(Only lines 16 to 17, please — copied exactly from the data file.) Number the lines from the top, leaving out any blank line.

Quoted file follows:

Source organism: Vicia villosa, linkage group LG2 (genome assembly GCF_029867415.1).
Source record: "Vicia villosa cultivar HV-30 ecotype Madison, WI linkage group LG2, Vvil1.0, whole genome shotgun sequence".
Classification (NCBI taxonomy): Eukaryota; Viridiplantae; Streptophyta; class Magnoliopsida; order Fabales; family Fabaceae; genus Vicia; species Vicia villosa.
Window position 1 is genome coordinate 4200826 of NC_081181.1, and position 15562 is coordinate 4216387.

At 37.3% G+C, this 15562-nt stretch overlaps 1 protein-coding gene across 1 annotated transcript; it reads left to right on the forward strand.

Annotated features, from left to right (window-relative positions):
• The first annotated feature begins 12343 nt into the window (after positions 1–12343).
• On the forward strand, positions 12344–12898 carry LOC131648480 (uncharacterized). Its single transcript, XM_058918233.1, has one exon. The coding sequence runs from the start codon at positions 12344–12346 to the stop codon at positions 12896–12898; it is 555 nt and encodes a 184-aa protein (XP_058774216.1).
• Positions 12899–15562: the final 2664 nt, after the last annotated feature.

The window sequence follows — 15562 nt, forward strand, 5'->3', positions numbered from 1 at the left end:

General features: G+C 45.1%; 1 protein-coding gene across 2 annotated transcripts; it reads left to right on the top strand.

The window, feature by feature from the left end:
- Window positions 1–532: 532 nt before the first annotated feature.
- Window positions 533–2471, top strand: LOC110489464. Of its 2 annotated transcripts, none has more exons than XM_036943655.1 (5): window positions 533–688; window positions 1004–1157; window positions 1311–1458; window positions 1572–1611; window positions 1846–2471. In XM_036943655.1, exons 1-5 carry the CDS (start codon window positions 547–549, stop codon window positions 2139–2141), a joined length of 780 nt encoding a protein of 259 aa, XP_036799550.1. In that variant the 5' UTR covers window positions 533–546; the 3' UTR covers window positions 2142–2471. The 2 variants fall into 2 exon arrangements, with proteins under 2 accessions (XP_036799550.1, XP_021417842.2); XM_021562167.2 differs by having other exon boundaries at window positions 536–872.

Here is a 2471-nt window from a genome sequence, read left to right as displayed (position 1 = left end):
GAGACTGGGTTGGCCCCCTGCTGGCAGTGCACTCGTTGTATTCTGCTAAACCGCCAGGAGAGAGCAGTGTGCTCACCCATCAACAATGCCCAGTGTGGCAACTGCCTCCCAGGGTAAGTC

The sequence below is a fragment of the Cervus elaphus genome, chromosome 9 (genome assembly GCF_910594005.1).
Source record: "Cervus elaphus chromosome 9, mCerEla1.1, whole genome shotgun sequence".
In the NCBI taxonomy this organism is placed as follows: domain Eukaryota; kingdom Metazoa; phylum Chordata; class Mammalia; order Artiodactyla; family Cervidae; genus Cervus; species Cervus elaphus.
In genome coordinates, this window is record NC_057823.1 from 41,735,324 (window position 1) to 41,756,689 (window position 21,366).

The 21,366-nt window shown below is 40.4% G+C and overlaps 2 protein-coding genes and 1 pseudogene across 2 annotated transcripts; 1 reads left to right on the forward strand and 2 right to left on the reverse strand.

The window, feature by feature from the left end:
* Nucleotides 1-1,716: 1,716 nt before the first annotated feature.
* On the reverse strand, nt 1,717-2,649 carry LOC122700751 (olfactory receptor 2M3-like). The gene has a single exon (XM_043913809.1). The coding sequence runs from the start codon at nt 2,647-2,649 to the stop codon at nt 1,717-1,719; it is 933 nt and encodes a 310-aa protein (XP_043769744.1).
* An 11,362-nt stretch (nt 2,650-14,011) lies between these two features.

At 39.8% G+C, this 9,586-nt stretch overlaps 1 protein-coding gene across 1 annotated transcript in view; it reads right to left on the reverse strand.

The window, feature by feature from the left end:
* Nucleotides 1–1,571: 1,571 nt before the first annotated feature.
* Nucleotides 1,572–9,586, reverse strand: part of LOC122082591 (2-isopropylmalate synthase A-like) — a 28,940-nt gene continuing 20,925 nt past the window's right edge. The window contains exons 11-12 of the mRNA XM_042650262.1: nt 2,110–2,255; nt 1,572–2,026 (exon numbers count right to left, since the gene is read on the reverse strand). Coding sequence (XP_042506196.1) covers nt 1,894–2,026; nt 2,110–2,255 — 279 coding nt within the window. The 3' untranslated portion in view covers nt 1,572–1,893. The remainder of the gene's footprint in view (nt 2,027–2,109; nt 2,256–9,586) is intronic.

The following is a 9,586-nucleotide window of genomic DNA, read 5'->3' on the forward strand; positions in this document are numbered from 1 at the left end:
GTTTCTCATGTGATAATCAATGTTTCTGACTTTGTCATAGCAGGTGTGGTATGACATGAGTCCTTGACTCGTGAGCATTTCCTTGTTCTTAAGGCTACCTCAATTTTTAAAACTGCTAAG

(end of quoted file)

GAGACTGGGTTGGCCCCCTGCTGGCAGTGCACTCGTTGTATTCTGCTAAACCGCCAGGAGAGAGCAGTGTGCTCACCCATCAACAATGCCCAGTGTGGCAACTGCCTCCCAGGGTAAGTC

The sequence below is a fragment of the Cervus elaphus genome, chromosome 9 (genome assembly GCF_910594005.1).